When Colonel Cathcart discovers that Doctor Daneeka died in the plane crash with McWatt, he raises the number of required missions to seventy. Sergeant Towser is the first in the squadron to learn that Daneeka’s name was on the passenger list McWatt filed, he is sad and goes to tell others, “discreetly avoiding any conversation with Doc Daneeka himself” as he walks past the physician. Now Towser has two dead men to deal with: the one in Yossarian’s tent who is not there and Daneeka who is certainly alive and will provide a “still thornier administrative problem” for Townsend.
Daneeka’s temperature is even more below normal than usual; someone suggests that may be because he is dead. Daneeka is outraged, but the records do show that he was killed in the crash. When he rages at Towser, Towser suggests that Daneeka stay out of sight for a while, at least until a decision is made about what to do with his remains. The War Department informs Mrs. Daneeka of her husband’s death.
Mrs. Daneeka grieves loud and well for a week—until she receives a letter from her husband, in his own handwriting, telling her to ignore any letter she may have just received. She writes the War Department about the mistake, but it remains unmoved. She sends a letter to her husband, but it is returned to her unopened with “Killed in Action” stamped on it. Mrs. Daneeka is morose until she learns she is the sole beneficiary of her husband’s ten thousand dollar GI insurance policy.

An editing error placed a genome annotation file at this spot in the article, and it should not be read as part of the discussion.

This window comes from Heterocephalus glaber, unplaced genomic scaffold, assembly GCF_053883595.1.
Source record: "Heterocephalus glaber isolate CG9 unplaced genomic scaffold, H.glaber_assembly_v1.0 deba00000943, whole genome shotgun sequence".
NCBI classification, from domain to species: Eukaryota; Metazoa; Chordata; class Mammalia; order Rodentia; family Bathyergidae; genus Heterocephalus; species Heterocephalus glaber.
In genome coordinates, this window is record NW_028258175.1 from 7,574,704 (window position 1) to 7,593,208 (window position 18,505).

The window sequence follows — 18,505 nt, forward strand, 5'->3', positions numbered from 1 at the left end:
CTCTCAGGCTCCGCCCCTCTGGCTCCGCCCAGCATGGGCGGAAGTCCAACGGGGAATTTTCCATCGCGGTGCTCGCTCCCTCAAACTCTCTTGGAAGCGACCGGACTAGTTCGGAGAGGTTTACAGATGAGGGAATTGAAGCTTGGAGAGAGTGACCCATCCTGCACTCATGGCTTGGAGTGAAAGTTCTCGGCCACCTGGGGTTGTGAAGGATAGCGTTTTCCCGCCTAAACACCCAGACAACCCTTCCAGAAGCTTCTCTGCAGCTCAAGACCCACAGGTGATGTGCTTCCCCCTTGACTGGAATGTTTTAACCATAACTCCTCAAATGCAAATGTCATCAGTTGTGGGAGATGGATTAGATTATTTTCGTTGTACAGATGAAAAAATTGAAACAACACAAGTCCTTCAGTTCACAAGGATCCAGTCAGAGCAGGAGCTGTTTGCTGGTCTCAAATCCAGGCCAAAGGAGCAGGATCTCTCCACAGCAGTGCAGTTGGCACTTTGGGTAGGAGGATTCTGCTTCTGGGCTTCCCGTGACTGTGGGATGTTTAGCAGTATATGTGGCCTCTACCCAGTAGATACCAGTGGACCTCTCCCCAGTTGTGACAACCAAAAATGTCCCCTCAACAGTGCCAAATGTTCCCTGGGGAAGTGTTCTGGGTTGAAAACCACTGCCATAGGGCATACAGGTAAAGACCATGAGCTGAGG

Now she and her children will no longer have to struggle financially. The Veterans’ Administration informs her she is also entitled to a burial benefit as well as her husband’s pension and monthly support until her children turn eighteen. She uses these official letters as documentation of her husband’s death and she claims the benefits from her husband’s three life insurance policies, totaling fifty thousand dollars.
Every day brings Mrs. Daneeka new and unexpected treasure which is hers because her husband has supposedly dies. Soon her closest friends’ husbands begin to flirt with her, and she delightedly dyes her hair. While she is amazed that so many organizations want to help her bury her husband, Daneeka is busy in Pianosa trying to keep from being buried and wondering why his wife has not answered his letter. He is ostracized by his squadron who curse his memory for not doing more to fight Cathcart’s rising mission quota. Everyone in authority refuses to see him, and no one plans to replace him.
Daneeka is beginning to look like an “ailing rodent.” When he is turned away from the medical tent, Daneeka is beginning to realize he really is dead. He writes an impassioned plea to his wife asking her to write the military authorities on his behalf; instead she and her children move to Lansing, Michigan, and leave no forwarding address.